Abyssinian Cat: Cat Breed Information, Characteristics and Facts

Abyssinian Cat: Breed Information, Characteristics and Facts

Abyssinian cats are amongst the most popular breeds of felines throughout the world. This can be attributed to both their gorgeous appearance and their lovely personalities. They are sleek and athletic cats who have a medium, neat build. An adult Abyssinian will reach around two feet in length and will weigh around six to ten pounds. Their coat is short and silky but very luxurious and can range in color. It could be anything from a thick fur that can be silver color through to cinnamon or golden brown. Some Abyssinian cats are more of a blue-gray color. Their coat appears mottled as each hair is lighter at the base and darker at the tip. Cat Moms and Dads fall in love with their large, almond-shaped eyes which are always alert and expressive.

They can sometimes have a Lynx-like look about them thanks to their large ears and they are highly intelligent cats. They can be independent but can also show great affection to their lucky owners and love to be a part of what is going on with the family. They would be best suited to a family that lives in a larger home with a yard or garden and who are not away for long periods of time.

Abyssinian cat lying on brown couch

History of the Abyssinian Cat Breed

No one is totally sure about the origins of the Abyssinian cat. They do bear a strong resemblance to the cats featured on tomb paintings and papyri drawings from ancient Egypt. There are also very similar looking felines resident in North Africa, Asia, the Middle East, and other jungle regions around the world. They were almost certainly introduced to the west by sailors and merchants – notably those from Abyssinia over a hundred years ago.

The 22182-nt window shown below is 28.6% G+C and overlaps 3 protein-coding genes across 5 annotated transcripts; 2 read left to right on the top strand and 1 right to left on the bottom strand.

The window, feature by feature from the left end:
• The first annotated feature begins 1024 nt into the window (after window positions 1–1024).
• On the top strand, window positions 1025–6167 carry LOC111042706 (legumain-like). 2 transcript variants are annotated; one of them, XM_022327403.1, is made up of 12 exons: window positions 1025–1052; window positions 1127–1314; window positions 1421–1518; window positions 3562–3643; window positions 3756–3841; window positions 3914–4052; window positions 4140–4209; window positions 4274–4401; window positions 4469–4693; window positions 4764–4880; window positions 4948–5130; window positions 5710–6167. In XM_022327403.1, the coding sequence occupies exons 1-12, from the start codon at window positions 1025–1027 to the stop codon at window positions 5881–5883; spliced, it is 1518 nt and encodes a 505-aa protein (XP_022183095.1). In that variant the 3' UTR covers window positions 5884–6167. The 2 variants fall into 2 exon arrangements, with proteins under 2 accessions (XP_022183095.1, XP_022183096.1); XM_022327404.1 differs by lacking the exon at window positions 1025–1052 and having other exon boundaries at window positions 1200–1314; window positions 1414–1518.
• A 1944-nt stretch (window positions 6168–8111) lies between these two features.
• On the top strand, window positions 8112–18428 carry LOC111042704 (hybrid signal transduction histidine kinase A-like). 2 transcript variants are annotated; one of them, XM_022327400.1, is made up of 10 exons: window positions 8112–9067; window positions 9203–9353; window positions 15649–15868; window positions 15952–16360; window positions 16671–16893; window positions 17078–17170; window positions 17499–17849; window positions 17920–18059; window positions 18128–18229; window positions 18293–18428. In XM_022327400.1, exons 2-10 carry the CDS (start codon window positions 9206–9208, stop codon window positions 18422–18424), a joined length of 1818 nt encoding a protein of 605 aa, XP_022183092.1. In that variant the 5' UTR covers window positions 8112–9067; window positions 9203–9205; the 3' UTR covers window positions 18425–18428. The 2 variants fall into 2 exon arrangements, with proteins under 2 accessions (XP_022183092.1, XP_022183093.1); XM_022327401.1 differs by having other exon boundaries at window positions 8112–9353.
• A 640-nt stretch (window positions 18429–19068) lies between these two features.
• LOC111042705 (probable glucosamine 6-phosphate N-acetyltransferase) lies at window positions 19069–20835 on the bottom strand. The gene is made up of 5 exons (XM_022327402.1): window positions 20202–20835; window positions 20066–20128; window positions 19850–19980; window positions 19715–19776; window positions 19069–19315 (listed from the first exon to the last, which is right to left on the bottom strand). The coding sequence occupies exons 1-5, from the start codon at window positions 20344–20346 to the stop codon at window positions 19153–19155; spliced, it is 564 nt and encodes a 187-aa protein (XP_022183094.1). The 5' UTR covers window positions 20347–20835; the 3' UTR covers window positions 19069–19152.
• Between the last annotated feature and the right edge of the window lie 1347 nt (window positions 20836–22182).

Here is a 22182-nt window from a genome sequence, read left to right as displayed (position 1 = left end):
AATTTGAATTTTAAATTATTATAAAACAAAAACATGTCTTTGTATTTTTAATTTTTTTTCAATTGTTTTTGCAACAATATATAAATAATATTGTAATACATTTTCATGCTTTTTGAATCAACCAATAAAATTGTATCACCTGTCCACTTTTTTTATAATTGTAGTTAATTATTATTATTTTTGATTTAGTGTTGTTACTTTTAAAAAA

There has been some recent genetic research that has indicated that the breed we now call Abyssinian actually evolved in Southeast Asia. However, other research points to the African wildcat as the origin. Some breeders are of the opinion that the original Abyssinian line died out and that the breed was recreated by cat breeders in the UK.

The breed’s association with the UK is well known. Dr. William Gordon Stables from Scotland was the first to document a cat from the breed who was called Zula. This particular cat came from the Abyssinian town of Zula and accompanied a naval crew back to the UK after the war in 1868. However, the breed was almost certainly wiped out in the west as part of the devastation caused by World War II.

As for the US, the Abyssinians were not recognized here until the 1900s. They were first exhibited in Boston in 1909 but had no real success until after 1930. A single cat called Ras Seyum was imported to the US in the 1930s and caught the attention of breeders. This led to the increase in popularity of the breed and today they are one of the most popular breeds we have.

Quick Facts About the Abyssinian Cat